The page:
Plato 's Theory Of Political Justice

1279 Words Nov 11th, 2014 6 Pages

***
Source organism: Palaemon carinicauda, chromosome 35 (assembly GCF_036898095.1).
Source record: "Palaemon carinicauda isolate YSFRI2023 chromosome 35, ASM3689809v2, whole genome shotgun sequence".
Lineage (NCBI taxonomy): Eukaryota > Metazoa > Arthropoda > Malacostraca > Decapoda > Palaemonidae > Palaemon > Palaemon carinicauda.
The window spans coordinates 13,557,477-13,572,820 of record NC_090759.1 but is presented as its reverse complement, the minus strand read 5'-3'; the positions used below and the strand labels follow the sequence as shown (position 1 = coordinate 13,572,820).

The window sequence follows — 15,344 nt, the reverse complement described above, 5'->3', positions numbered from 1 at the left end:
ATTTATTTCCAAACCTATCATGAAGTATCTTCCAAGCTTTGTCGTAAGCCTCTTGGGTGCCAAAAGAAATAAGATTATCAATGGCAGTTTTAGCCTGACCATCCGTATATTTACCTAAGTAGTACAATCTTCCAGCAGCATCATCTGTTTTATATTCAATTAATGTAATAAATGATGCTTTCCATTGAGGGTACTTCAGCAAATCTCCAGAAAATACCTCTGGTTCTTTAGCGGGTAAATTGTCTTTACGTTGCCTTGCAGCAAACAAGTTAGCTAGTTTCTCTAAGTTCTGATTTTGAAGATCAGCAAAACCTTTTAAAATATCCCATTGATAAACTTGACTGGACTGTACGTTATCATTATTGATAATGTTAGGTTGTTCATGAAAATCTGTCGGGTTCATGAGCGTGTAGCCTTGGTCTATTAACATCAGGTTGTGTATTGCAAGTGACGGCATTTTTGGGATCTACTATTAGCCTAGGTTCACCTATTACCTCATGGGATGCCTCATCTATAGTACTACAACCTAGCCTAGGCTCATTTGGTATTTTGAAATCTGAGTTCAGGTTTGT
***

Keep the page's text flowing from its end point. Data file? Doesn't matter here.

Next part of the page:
The word “justice” is used by Plato to relate to both societies and individuals, and Plato uses Socrates to convey his overall approach in Republic IV – first, to outline the primary notion of political justice, and second to convey a relationship of individual justice. Socrates defines political justice as being intrinsically structural. A society consists of three primary classes of individuals—producers, auxiliaries, and guardians. The “just” society exists when there is a harmonious and balanced relationship between these three classes. Each of these groups must do their particular job, and that job only, and each group must be in the right balance of power in relation to the other. In this section of Republic, Socrates sets out to demonstrate that the three classes of society have similarities to the soul of every individual. In other words, the soul, like the city, is a three-way entity. The just and fair individual is comparable with the just and fair society - the three parts of a man’s soul are set in the required balance of power and influence. However, in order to make this argument viable, Socrates must show that there truly are three parts of the soul, and that there are three separate entities that influence these parts. Socrates begins his case for the tripartite soul by setting up an individuation criterion. He starts by stating that the same thing cannot be affected in two opposite ways at the same time (436C). As pairs of opposites, Socrates…

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